sigprocmask, rt_sigprocmask - examine and change blocked signals
for the glibc wrapper function */
int sigprocmask(int how, const sigset_t *set, sigset_t *oldset);
for the underlying system call */
int rt_sigprocmask(int how, const kernel_sigset_t *set,
kernel_sigset_t *oldset, size_t sigsetsize);
for the legacy system call (deprecated) */
int sigprocmask(int how, const old_kernel_sigset_t *set,
Feature Test Macro Requirements for glibc (see feature_test_macros(7)):
sigprocmask() is used to fetch and/or change the signal mask of the calling thread. The signal mask is the set of signals whose delivery is currently blocked for the caller (see also signal(7) for more details).
The behavior of
the call is dependent on the value of how, as
The set of blocked signals is the union of the current set and the set argument.
The signals in set are removed from the current set of blocked signals. It is permissible to attempt to unblock a signal which is not blocked.
The set of blocked signals is set to the argument set.
If oldset is non-NULL, the previous value of the signal mask is stored in oldset.
If set is NULL, then the signal mask is unchanged (i.e., how is ignored), but the current value of the signal mask is nevertheless returned in oldset (if it is not NULL).
A set of functions for modifying and inspecting variables of type sigset_t ("signal sets") is described in sigsetops(3).
The use of sigprocmask() is unspecified in a multithreaded process; see pthread_sigmask(3).
sigprocmask() returns 0 on success and -1 on error. In the event of an error, errno is set to indicate the cause.
The set or oldset argument points outside the process’s allocated address space.
Either the value specified in how was invalid or the kernel does not support the size passed in sigsetsize.
It is not possible to block SIGKILL or SIGSTOP. Attempts to do so are silently ignored.
Each of the threads in a process has its own signal mask.
A child created via fork(2) inherits a copy of its parent’s signal mask; the signal mask is preserved across execve(2).
If SIGBUS, SIGFPE, SIGILL, or SIGSEGV are generated while they are blocked, the result is undefined, unless the signal was generated by kill(2), sigqueue(3), or raise(3).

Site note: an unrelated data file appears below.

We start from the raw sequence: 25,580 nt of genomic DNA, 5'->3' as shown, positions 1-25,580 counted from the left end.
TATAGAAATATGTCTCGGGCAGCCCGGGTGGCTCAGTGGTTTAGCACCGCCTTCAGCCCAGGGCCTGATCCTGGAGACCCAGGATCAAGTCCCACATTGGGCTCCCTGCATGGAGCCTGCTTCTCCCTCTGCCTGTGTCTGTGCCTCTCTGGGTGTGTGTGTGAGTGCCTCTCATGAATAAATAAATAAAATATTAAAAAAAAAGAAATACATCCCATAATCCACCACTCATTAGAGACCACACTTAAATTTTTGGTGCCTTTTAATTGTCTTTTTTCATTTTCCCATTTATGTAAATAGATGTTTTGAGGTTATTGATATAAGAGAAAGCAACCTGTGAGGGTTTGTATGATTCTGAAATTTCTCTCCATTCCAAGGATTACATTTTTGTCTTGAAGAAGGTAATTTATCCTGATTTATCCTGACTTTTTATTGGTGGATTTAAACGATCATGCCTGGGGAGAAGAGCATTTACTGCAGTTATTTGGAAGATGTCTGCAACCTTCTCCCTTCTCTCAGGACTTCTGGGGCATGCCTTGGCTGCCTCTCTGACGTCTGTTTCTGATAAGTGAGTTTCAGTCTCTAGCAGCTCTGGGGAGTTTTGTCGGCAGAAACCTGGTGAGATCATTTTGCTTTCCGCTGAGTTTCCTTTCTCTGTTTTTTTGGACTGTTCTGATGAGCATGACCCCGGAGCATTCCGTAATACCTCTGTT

See sigsetops(3) for details on manipulating signal sets.
Note that it is permissible (although not very useful) to specify both set and oldset as NULL.
The kernel’s definition of sigset_t differs in size from that used by the C library. In this manual page, the former is referred to as kernel_sigset_t (it is nevertheless named sigset_t in the kernel sources).
The glibc wrapper function for sigprocmask() silently ignores attempts to block the two real-time signals that are used internally by the NPTL threading implementation. See nptl(7) for details.
The original Linux system call was named sigprocmask(). However, with the addition of real-time signals in Linux 2.2, the fixed-size, 32-bit sigset_t (referred to as old_kernel_sigset_t in this manual page) type supported by that system call was no longer fit for purpose. Consequently, a new system call, rt_sigprocmask(), was added to support an enlarged sigset_t type (referred to as kernel_sigset_t in this manual page). The new system call takes a fourth argument, size_t sigsetsize, which specifies the size in bytes of the signal sets in set and oldset. This argument is currently required to have a fixed architecture specific value (equal to sizeof(kernel_sigset_t)).
The glibc sigprocmask() wrapper function hides these details from us, transparently calling rt_sigprocmask() when the kernel provides it.
kill(2), pause(2), sigaction(2), signal(2), sigpending(2), sigsuspend(2), pthread_sigmask(3), sigqueue(3), sigsetops(3), signal(7)
This page is part of release 4.15 of the Linux man-pages project. A description of the project, information about reporting bugs, and the latest version of this page, can be found at https://www.kernel.org/doc/man-pages/.